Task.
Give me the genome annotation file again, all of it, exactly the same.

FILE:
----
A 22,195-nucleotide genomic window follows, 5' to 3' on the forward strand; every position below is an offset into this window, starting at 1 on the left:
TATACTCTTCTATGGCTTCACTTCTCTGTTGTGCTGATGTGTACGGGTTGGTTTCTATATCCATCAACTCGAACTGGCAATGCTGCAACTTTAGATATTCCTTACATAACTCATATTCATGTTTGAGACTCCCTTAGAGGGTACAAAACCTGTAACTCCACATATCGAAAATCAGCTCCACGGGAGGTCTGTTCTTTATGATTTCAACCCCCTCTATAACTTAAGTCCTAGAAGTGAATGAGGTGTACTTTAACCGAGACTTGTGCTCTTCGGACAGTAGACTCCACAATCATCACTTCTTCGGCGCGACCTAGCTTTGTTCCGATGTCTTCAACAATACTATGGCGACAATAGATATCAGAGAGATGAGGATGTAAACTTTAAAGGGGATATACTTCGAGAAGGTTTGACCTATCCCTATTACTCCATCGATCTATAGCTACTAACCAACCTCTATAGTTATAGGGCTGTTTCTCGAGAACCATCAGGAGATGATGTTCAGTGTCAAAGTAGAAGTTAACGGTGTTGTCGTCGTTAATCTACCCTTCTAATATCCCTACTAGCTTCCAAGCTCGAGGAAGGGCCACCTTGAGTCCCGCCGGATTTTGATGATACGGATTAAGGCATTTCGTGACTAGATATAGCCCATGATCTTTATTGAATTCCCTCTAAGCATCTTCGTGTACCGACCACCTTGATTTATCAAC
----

A 22,195-nucleotide genomic window follows, 5' to 3' on the forward strand; every position below is an offset into this window, starting at 1 on the left:
TATACTCTTCTATGGCTTCACTTCTCTGTTGTGCTGATGTGTACGGGTTGGTTTCTATATCCATCAACTCGAACTGGCAATGCTGCAACTTTAGATATTCCTTACATAACTCATATTCATGTTTGAGACTCCCTTAGAGGGTACAAAACCTGTAACTCCACATATCGAAAATCAGCTCCACGGGAGGTCTGTTCTTTATGATTTCAACCCCCTCTATAACTTAAGTCCTAGAAGTGAATGAGGTGTACTTTAACCGAGACTTGTGCTCTTCGGACAGTAGACTCCACAATCATCACTTCTTCGGCGCGACCTAGCTTTGTTCCGATGTCTTCAACAATACTATGGCGACAATAGATATCAGAGAGATGAGGATGTAAACTTTAAAGGGGATATACTTCGAGAAGGTTTGACCTATCCCTATTACTCCATCGATCTATAGCTACTAACCAACCTCTATAGTTATAGGGCTGTTTCTCGAGAACCATCAGGAGATGATGTTCAGTGTCAAAGTAGAAGTTAACGGTGTTGTCGTCGTTAATCTACCCTTCTAATATCCCTACTAGCTTCCAAGCTCGAGGAAGGGCCACCTTGAGTCCCGCCGGATTTTGATGATACGGATTAAGGCATTTCGTGACTAGATATAGCCCATGATCTTTATTGAATTCCCTCTAAGCATCTTCGTGTACCGACCACCTTGATTTATCAAC